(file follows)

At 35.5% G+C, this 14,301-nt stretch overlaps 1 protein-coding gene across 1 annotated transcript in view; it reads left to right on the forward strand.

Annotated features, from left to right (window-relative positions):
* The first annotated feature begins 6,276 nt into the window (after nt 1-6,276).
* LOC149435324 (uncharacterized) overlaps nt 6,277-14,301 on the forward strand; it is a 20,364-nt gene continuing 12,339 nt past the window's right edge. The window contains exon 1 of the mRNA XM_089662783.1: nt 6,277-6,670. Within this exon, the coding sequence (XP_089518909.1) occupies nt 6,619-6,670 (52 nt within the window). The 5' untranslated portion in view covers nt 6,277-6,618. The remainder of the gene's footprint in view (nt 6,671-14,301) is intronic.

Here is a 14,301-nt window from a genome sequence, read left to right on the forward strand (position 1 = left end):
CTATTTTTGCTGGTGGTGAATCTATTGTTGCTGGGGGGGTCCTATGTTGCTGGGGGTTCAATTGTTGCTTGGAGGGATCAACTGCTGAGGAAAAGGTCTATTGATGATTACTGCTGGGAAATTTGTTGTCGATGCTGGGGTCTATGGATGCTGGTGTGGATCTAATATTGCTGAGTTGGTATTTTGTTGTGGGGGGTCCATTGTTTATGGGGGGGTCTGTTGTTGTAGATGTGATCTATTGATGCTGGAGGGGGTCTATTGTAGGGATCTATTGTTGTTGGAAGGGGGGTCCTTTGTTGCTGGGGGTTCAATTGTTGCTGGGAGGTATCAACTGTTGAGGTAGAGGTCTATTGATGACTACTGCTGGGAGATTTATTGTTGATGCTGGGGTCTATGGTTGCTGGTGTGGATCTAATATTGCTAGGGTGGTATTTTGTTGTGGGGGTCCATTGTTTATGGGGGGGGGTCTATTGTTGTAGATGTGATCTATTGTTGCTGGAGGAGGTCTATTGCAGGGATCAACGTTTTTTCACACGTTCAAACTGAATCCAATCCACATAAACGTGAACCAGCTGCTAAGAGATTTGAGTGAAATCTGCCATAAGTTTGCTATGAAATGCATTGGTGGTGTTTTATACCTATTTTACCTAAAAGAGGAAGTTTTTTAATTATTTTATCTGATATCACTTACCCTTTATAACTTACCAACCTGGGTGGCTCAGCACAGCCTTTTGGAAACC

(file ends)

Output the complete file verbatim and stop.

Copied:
At 35.5% G+C, this 14,301-nt stretch overlaps 1 protein-coding gene across 1 annotated transcript in view; it reads left to right on the forward strand.

Annotated features, from left to right (window-relative positions):
* The first annotated feature begins 6,276 nt into the window (after nt 1-6,276).
* LOC149435324 (uncharacterized) overlaps nt 6,277-14,301 on the forward strand; it is a 20,364-nt gene continuing 12,339 nt past the window's right edge. The window contains exon 1 of the mRNA XM_089662783.1: nt 6,277-6,670. Within this exon, the coding sequence (XP_089518909.1) occupies nt 6,619-6,670 (52 nt within the window). The 5' untranslated portion in view covers nt 6,277-6,618. The remainder of the gene's footprint in view (nt 6,671-14,301) is intronic.

Here is a 14,301-nt window from a genome sequence, read left to right on the forward strand (position 1 = left end):
CTATTTTTGCTGGTGGTGAATCTATTGTTGCTGGGGGGGTCCTATGTTGCTGGGGGTTCAATTGTTGCTTGGAGGGATCAACTGCTGAGGAAAAGGTCTATTGATGATTACTGCTGGGAAATTTGTTGTCGATGCTGGGGTCTATGGATGCTGGTGTGGATCTAATATTGCTGAGTTGGTATTTTGTTGTGGGGGGTCCATTGTTTATGGGGGGGTCTGTTGTTGTAGATGTGATCTATTGATGCTGGAGGGGGTCTATTGTAGGGATCTATTGTTGTTGGAAGGGGGGTCCTTTGTTGCTGGGGGTTCAATTGTTGCTGGGAGGTATCAACTGTTGAGGTAGAGGTCTATTGATGACTACTGCTGGGAGATTTATTGTTGATGCTGGGGTCTATGGTTGCTGGTGTGGATCTAATATTGCTAGGGTGGTATTTTGTTGTGGGGGTCCATTGTTTATGGGGGGGGGTCTATTGTTGTAGATGTGATCTATTGTTGCTGGAGGAGGTCTATTGCAGGGATCAACGTTTTTTCACACGTTCAAACTGAATCCAATCCACATAAACGTGAACCAGCTGCTAAGAGATTTGAGTGAAATCTGCCATAAGTTTGCTATGAAATGCATTGGTGGTGTTTTATACCTATTTTACCTAAAAGAGGAAGTTTTTTAATTATTTTATCTGATATCACTTACCCTTTATAACTTACCAACCTGGGTGGCTCAGCACAGCCTTTTGGAAACC